Friday, 18 November 2011
Top tips for new runners
On a recent run I spotted a couple of other runners who were clearly in the early stages. It made me smile as I remember being like that. It got me thinking of a few tips for new runners:
Do buy some running shoes from a proper running shop. Why? So you know what kind you need and lower the chances of being injured and then giving up before you have even started (almost like I did!). How many times do you hear people say "I can't run because I have bad knees"? Having the wrong shoes is a serious issue. Just having a white pair of sports trainers with soft soles is not good enough. Ideally you should find a shop that can carry out a gait analysis and be staffed by someone with some expertise. If you can, get some socks at the same time following the recommendations by the shop assistant.
Don't bother with special clothing at this stage; you don't really need it. That comes later, if you want the "look".
Do remember the immense benefits of running which can be amazing - physically and mentally. Always good to bear this in mind if you're feeling discouraged.
Do you need to talk to your Doctor? Only you will know the answer to this but might be worth having a general health check at the same time - blood pressure, cholesterol etc.
Don't run too fast. I fell into this trap and I think it is quite common. I felt I had something to prove but just put this aside in your mind. To get the pace right, you shouldn't be completely out of breath. Instead you should be able to say a sentence at a time and maybe have a quick blast for a short while once or twice on a run.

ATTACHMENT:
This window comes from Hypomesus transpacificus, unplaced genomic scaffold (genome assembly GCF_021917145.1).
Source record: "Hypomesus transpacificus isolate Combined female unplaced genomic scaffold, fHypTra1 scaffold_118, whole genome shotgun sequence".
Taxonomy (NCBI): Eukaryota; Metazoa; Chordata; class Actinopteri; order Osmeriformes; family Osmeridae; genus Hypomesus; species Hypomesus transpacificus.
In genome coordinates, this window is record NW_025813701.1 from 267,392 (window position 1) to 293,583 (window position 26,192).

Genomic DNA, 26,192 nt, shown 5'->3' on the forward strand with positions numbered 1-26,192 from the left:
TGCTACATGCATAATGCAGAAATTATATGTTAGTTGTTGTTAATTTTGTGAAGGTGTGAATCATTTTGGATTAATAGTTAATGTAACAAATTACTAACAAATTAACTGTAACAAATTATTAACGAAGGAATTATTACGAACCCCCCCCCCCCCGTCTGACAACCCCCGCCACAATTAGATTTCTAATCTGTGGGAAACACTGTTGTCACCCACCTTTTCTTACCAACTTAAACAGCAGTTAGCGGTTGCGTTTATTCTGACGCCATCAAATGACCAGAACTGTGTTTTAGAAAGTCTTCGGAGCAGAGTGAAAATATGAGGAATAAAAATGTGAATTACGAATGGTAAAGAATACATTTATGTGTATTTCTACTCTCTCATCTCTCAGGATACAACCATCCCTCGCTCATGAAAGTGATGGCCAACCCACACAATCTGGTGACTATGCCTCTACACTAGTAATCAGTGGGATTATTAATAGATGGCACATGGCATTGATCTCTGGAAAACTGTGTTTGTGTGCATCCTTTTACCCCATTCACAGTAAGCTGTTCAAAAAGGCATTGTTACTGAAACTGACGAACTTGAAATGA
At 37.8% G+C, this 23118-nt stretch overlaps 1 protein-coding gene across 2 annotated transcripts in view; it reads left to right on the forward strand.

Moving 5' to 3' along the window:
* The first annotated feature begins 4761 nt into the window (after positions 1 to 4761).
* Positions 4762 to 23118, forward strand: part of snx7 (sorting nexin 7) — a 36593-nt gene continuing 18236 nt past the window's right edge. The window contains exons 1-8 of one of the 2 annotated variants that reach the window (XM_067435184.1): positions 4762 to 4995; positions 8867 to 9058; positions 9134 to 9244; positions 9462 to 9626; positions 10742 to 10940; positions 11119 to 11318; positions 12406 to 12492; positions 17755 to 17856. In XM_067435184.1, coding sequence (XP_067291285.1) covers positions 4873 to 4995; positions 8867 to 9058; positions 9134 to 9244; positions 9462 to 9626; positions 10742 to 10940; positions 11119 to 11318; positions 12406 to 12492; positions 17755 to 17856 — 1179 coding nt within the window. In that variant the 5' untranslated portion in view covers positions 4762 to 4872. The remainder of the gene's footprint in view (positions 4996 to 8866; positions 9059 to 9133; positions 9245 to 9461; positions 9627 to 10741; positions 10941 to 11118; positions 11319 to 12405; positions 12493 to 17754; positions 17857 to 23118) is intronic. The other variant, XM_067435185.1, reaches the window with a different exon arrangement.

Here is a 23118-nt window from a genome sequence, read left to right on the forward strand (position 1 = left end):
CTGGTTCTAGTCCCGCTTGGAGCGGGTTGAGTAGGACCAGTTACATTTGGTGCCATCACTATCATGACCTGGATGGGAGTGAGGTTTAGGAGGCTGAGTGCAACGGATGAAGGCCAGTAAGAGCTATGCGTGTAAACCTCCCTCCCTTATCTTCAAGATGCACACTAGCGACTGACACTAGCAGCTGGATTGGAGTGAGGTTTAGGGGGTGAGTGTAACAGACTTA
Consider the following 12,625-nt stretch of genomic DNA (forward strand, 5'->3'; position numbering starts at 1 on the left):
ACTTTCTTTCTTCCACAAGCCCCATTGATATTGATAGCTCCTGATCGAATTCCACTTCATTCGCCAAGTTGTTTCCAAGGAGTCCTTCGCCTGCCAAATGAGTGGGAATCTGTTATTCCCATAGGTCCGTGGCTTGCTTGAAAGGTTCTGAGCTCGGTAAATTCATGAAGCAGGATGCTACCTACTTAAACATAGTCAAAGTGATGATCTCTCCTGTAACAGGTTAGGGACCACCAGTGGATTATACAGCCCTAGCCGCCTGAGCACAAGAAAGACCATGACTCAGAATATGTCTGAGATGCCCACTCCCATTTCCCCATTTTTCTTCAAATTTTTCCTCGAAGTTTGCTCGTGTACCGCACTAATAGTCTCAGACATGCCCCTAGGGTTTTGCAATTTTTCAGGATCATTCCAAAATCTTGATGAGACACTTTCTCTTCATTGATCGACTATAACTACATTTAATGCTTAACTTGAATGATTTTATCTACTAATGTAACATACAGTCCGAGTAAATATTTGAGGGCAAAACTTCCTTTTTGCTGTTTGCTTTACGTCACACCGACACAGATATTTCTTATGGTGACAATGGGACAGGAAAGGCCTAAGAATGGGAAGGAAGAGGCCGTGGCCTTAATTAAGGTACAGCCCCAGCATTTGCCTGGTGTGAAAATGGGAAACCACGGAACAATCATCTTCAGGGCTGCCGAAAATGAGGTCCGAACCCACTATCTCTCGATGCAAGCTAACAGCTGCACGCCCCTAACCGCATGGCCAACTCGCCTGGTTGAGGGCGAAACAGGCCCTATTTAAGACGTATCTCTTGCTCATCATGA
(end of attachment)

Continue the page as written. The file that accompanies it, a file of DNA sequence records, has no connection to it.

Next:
Don't feel you have to run all the time. If you are completely new to running or not in good shape, there is nothing wrong in starting out with a walk, then a jog for a few minutes, then walking again and then a gentle run for a minute or so before finishing with a walk. Gradually increase the distances and times you spend running.
Don't take a water bottle as I don't think you need this, especially when starting out. Instead have a drink beforehand and when you get back. It is like carrying a sign which says "New Runner". Even on my regular 7.5 mile runs I never think of taking a water bottle. Don't worry about sports drinks either. I don't believe you need these, unless you're covering long distances and need refuelling.
Do rest between runs - maybe go out 3 or 4 times a week, giving your joints and muscles a chance to become used to what you are asking them to do. Try running every other day, this suited me in my early days. Don't be discouraged if your legs feel a bit achy the following day: this is normal and a sign of your body repairing itself and becoming stronger. Just make sure you build up gradually and (this is really important) you don't over do it!
Do plan your routes starting off with maybe half a mile and no more. Gradually expand your range but avoid hills if you can at this stage (hills become welcome feature later!). I valued running on something softer than concrete when my joints were getting used to the new strains. Depending on where you live, try running on some grass, a beach or a dirt/gravel or a woodland trail, you'll find this less punishing. Be careful if the ground is rough or bumpy.
Reasons to run